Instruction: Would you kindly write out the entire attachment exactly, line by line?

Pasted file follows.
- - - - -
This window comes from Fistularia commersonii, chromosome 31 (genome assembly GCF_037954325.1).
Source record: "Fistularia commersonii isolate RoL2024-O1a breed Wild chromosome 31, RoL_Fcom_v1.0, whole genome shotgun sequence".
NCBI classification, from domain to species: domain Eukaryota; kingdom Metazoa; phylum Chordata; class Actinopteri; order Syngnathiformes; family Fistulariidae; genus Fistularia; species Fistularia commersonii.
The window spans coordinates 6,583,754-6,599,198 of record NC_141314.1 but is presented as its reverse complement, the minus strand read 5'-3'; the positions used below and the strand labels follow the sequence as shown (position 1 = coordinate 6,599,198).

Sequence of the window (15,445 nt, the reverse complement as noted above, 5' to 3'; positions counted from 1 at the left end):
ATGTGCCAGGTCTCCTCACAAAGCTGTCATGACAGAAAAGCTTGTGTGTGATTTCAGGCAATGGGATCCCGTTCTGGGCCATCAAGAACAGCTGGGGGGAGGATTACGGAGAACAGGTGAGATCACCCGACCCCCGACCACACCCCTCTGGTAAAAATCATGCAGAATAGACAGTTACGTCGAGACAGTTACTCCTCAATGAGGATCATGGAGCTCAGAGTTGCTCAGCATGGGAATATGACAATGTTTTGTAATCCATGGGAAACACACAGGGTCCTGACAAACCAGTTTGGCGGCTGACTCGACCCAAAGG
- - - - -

This window comes from Fistularia commersonii, chromosome 31 (genome assembly GCF_037954325.1).
Source record: "Fistularia commersonii isolate RoL2024-O1a breed Wild chromosome 31, RoL_Fcom_v1.0, whole genome shotgun sequence".
NCBI classification, from domain to species: domain Eukaryota; kingdom Metazoa; phylum Chordata; class Actinopteri; order Syngnathiformes; family Fistulariidae; genus Fistularia; species Fistularia commersonii.
The window spans coordinates 6,583,754-6,599,198 of record NC_141314.1 but is presented as its reverse complement, the minus strand read 5'-3'; the positions used below and the strand labels follow the sequence as shown (position 1 = coordinate 6,599,198).

Sequence of the window (15,445 nt, the reverse complement as noted above, 5' to 3'; positions counted from 1 at the left end):
ATGTGCCAGGTCTCCTCACAAAGCTGTCATGACAGAAAAGCTTGTGTGTGATTTCAGGCAATGGGATCCCGTTCTGGGCCATCAAGAACAGCTGGGGGGAGGATTACGGAGAACAGGTGAGATCACCCGACCCCCGACCACACCCCTCTGGTAAAAATCATGCAGAATAGACAGTTACGTCGAGACAGTTACTCCTCAATGAGGATCATGGAGCTCAGAGTTGCTCAGCATGGGAATATGACAATGTTTTGTAATCCATGGGAAACACACAGGGTCCTGACAAACCAGTTTGGCGGCTGACTCGACCCAAAGG